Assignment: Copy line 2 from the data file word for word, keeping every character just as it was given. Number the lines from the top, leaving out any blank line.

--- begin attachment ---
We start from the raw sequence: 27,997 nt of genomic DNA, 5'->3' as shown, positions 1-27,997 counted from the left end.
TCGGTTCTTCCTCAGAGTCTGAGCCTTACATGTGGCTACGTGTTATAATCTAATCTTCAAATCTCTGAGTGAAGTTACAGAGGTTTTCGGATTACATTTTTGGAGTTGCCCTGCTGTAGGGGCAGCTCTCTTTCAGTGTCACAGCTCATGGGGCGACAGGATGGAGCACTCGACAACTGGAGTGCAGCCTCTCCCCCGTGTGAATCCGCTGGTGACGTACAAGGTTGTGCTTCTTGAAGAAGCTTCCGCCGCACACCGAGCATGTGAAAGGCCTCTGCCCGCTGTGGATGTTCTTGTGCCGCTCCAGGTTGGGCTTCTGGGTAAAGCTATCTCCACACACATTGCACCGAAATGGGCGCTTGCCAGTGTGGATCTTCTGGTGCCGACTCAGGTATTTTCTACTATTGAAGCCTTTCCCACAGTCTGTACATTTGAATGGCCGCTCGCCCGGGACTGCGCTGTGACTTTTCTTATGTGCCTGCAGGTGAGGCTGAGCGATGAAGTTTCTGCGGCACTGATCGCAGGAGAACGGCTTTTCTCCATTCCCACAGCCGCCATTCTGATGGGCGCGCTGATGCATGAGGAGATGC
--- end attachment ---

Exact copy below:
TCGGTTCTTCCTCAGAGTCTGAGCCTTACATGTGGCTACGTGTTATAATCTAATCTTCAAATCTCTGAGTGAAGTTACAGAGGTTTTCGGATTACATTTTTGGAGTTGCCCTGCTGTAGGGGCAGCTCTCTTTCAGTGTCACAGCTCATGGGGCGACAGGATGGAGCACTCGACAACTGGAGTGCAGCCTCTCCCCCGTGTGAATCCGCTGGTGACGTACAAGGTTGTGCTTCTTGAAGAAGCTTCCGCCGCACACCGAGCATGTGAAAGGCCTCTGCCCGCTGTGGATGTTCTTGTGCCGCTCCAGGTTGGGCTTCTGGGTAAAGCTATCTCCACACACATTGCACCGAAATGGGCGCTTGCCAGTGTGGATCTTCTGGTGCCGACTCAGGTATTTTCTACTATTGAAGCCTTTCCCACAGTCTGTACATTTGAATGGCCGCTCGCCCGGGACTGCGCTGTGACTTTTCTTATGTGCCTGCAGGTGAGGCTGAGCGATGAAGTTTCTGCGGCACTGATCGCAGGAGAACGGCTTTTCTCCATTCCCACAGCCGCCATTCTGATGGGCGCGCTGATGCATGAGGAGATGC